Monday, October 1, 2012

Step 27 - Countertops

Countertops are the obvious partner of cabinetry.  However, I'm describing them as two separate steps because they're different scopes that can have unconnected craftspeople.  When you visit a big home improvement retailer, you'll see all the cabinet and counter samples displayed in the heart of their respective Kitchen Departments because they go together.  Home Depot and Lowe's would love for you to sign them up for everything in your kitchen (Steps 26 & 27), but it doesn't have to be that way.  Keep this in mind and don't be misled by remarks that insinuate some unspoken industry expectation of cabinets and tops always being purchased/installed together as a team.  Or plainly stated, be alert to comments like, "You need to buy it all from us.  This is just how it's done.", "We always do the cabinets and countertops in the houses we do,"  or "Every cabinet shop does all the mill work and tops in the entire house."

To take this point a step further, I'll add that it's not too tough for a DIYer to find someone to do all the cabinetry and counter work, have it completed in a few work days, and then write a check before moving onto the interior doors.  I've done it this way many times myself, but when you're trying hard to stretch your budget (and actively playing the part of the do-it-yourself rehabber) you need to at least realize that paying two separate tradespeople for cabinets and counters is a possibility.  And also keep in mind that it might even help you more to break it down further by considering the kitchen cabinets and their counters as one thing and the bathroom vanities with their tops as something else.  There's more than one way to skin a cat and it's okay to deal with your cabinets and countertops in whatever way works best for your rehab and your bottom line.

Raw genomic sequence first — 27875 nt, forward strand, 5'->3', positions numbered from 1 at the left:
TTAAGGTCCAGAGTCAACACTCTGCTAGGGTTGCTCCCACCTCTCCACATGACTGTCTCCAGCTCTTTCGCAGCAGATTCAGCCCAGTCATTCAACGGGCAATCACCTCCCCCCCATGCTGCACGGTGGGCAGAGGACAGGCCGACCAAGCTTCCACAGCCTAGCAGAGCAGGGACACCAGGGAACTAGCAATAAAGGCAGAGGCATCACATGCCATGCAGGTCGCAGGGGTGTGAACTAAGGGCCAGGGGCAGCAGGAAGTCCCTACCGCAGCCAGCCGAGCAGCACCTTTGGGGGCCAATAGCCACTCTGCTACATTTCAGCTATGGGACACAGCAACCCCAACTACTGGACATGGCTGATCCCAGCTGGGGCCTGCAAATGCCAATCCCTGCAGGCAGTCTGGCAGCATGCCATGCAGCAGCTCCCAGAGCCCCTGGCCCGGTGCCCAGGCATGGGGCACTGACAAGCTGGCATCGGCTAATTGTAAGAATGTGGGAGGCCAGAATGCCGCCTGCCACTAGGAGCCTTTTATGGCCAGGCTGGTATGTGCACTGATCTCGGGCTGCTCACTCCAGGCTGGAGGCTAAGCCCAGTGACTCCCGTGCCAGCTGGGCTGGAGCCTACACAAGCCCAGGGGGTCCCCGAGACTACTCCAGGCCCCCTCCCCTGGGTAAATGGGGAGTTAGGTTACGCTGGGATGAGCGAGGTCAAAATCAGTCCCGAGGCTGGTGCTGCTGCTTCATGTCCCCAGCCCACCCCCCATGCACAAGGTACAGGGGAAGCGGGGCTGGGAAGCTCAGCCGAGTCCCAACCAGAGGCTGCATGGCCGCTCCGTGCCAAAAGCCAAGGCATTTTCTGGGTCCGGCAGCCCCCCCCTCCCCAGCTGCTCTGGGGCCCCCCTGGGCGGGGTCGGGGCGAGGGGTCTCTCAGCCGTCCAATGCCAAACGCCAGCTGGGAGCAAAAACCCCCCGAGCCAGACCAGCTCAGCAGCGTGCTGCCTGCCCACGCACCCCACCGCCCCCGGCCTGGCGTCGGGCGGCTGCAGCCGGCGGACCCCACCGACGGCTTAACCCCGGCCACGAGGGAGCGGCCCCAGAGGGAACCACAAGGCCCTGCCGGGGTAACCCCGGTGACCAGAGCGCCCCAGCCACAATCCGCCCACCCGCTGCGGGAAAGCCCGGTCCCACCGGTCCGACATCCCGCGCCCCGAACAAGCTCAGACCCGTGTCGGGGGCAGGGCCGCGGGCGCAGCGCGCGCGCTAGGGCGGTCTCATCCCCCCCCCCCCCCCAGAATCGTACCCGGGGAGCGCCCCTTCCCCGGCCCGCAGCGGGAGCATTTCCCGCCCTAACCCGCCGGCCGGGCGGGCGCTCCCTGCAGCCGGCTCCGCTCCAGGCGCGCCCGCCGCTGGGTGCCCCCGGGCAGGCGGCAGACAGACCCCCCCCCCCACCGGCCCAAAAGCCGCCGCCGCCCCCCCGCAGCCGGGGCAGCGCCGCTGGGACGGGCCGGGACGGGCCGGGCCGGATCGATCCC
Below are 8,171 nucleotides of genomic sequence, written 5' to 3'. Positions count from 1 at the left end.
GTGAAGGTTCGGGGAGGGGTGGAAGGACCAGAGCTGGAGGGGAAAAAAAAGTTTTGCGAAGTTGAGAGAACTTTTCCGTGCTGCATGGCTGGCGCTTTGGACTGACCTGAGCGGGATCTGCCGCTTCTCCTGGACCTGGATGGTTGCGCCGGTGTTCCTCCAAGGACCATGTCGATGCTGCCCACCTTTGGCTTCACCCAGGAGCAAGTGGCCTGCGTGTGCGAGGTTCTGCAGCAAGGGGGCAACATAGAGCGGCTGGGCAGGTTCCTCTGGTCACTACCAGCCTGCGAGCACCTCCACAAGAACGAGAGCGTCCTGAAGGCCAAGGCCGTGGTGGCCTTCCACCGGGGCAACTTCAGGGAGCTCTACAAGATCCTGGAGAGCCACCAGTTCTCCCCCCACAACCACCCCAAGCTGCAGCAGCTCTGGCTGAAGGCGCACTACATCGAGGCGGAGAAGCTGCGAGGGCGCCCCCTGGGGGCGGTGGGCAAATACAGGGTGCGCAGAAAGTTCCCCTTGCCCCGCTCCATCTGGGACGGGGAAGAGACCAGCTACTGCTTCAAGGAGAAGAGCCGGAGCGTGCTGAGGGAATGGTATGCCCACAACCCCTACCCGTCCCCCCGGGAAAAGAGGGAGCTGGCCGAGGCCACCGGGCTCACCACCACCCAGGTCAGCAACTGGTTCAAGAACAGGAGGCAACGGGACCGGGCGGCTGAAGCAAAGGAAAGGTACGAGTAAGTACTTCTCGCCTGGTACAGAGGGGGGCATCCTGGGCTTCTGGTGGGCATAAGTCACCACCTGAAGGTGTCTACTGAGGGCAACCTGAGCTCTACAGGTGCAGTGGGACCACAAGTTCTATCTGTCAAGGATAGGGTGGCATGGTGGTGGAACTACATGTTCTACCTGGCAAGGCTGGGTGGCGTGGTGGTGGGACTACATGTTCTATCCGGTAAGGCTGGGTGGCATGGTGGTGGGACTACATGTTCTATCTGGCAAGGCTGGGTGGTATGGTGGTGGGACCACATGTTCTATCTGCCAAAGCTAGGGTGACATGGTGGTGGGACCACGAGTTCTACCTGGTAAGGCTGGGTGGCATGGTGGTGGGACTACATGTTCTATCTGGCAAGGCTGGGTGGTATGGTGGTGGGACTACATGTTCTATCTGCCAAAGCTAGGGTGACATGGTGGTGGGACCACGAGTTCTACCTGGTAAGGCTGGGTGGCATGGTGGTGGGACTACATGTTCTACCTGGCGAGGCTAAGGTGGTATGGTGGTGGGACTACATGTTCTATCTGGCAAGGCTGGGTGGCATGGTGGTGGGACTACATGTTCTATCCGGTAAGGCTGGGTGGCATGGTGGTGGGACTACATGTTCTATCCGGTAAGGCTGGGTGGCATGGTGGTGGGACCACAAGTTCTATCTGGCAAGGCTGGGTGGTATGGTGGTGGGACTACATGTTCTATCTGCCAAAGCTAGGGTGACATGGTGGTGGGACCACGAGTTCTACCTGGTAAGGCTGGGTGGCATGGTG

And finally, understand that this separation of the cabinets and tops is not just a dollars and cents issue.  You may have a great option to complete Step 26, but maybe this cabinet contractor doesn't install the type of top you've planned for (i.e. granite, marble, tile, etc.).  Don't settle for something if it's not really what you want.  For example, finding yourself saying, "Since our cabinet guy does laminate I guess we'll just go with that instead of the countertops we really wanted."   One trades person can usually do it all, but it may be more economical (and a better match for your vision) if you think of cabinets and tops as two separate scopes of your project.  Link Steps 26 and 27 together if you can, but don't do it because you think you have to.

I'm not going to get into the details of how best to install them, etc.  because Step 27 is something I typically prefer to hire out.  I've done a few kitchen counters myself, but it's not something I'm highly skilled at.  If you can do you're own I'd say "Go for it," but if not just keep in mind what I've said regarding the relationship between cabinets and tops along with my advice in previous posts; ask questions, spend some time getting more knowledgeable, and work hard to get multiple quotes. 

Top Ten Kitchen Countertops at

No comments:

Post a Comment